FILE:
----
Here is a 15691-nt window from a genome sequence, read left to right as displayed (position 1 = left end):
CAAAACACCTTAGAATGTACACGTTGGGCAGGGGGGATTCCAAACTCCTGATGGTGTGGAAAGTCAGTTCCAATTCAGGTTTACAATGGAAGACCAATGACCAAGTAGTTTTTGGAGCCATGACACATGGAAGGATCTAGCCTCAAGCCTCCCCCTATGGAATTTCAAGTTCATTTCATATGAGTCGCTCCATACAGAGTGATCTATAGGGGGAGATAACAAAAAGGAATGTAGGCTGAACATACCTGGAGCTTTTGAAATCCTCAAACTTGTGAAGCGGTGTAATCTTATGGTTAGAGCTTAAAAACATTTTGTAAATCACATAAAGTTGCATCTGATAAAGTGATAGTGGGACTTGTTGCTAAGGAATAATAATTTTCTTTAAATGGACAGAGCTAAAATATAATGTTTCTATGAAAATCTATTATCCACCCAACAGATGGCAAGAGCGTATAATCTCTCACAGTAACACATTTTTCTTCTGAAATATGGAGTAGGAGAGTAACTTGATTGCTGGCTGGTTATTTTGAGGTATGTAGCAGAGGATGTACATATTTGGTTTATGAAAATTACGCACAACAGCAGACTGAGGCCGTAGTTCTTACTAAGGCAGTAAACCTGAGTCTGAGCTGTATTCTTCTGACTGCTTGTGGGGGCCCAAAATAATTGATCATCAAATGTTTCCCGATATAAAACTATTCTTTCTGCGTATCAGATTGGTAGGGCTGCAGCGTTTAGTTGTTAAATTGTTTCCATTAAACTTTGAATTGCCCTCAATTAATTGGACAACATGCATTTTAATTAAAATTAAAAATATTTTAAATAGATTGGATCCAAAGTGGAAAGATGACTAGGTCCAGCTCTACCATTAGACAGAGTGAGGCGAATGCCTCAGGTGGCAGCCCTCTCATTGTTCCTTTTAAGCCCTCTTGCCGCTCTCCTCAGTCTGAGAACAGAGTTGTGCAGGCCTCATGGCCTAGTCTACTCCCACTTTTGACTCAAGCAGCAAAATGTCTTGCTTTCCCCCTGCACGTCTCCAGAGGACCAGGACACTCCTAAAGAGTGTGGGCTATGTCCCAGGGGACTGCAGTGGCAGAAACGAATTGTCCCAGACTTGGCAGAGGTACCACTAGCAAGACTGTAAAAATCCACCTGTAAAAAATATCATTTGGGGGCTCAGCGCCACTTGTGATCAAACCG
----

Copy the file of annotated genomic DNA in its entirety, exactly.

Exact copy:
Here is a 15691-nt window from a genome sequence, read left to right as displayed (position 1 = left end):
CAAAACACCTTAGAATGTACACGTTGGGCAGGGGGGATTCCAAACTCCTGATGGTGTGGAAAGTCAGTTCCAATTCAGGTTTACAATGGAAGACCAATGACCAAGTAGTTTTTGGAGCCATGACACATGGAAGGATCTAGCCTCAAGCCTCCCCCTATGGAATTTCAAGTTCATTTCATATGAGTCGCTCCATACAGAGTGATCTATAGGGGGAGATAACAAAAAGGAATGTAGGCTGAACATACCTGGAGCTTTTGAAATCCTCAAACTTGTGAAGCGGTGTAATCTTATGGTTAGAGCTTAAAAACATTTTGTAAATCACATAAAGTTGCATCTGATAAAGTGATAGTGGGACTTGTTGCTAAGGAATAATAATTTTCTTTAAATGGACAGAGCTAAAATATAATGTTTCTATGAAAATCTATTATCCACCCAACAGATGGCAAGAGCGTATAATCTCTCACAGTAACACATTTTTCTTCTGAAATATGGAGTAGGAGAGTAACTTGATTGCTGGCTGGTTATTTTGAGGTATGTAGCAGAGGATGTACATATTTGGTTTATGAAAATTACGCACAACAGCAGACTGAGGCCGTAGTTCTTACTAAGGCAGTAAACCTGAGTCTGAGCTGTATTCTTCTGACTGCTTGTGGGGGCCCAAAATAATTGATCATCAAATGTTTCCCGATATAAAACTATTCTTTCTGCGTATCAGATTGGTAGGGCTGCAGCGTTTAGTTGTTAAATTGTTTCCATTAAACTTTGAATTGCCCTCAATTAATTGGACAACATGCATTTTAATTAAAATTAAAAATATTTTAAATAGATTGGATCCAAAGTGGAAAGATGACTAGGTCCAGCTCTACCATTAGACAGAGTGAGGCGAATGCCTCAGGTGGCAGCCCTCTCATTGTTCCTTTTAAGCCCTCTTGCCGCTCTCCTCAGTCTGAGAACAGAGTTGTGCAGGCCTCATGGCCTAGTCTACTCCCACTTTTGACTCAAGCAGCAAAATGTCTTGCTTTCCCCCTGCACGTCTCCAGAGGACCAGGACACTCCTAAAGAGTGTGGGCTATGTCCCAGGGGACTGCAGTGGCAGAAACGAATTGTCCCAGACTTGGCAGAGGTACCACTAGCAAGACTGTAAAAATCCACCTGTAAAAAATATCATTTGGGGGCTCAGCGCCACTTGTGATCAAACCG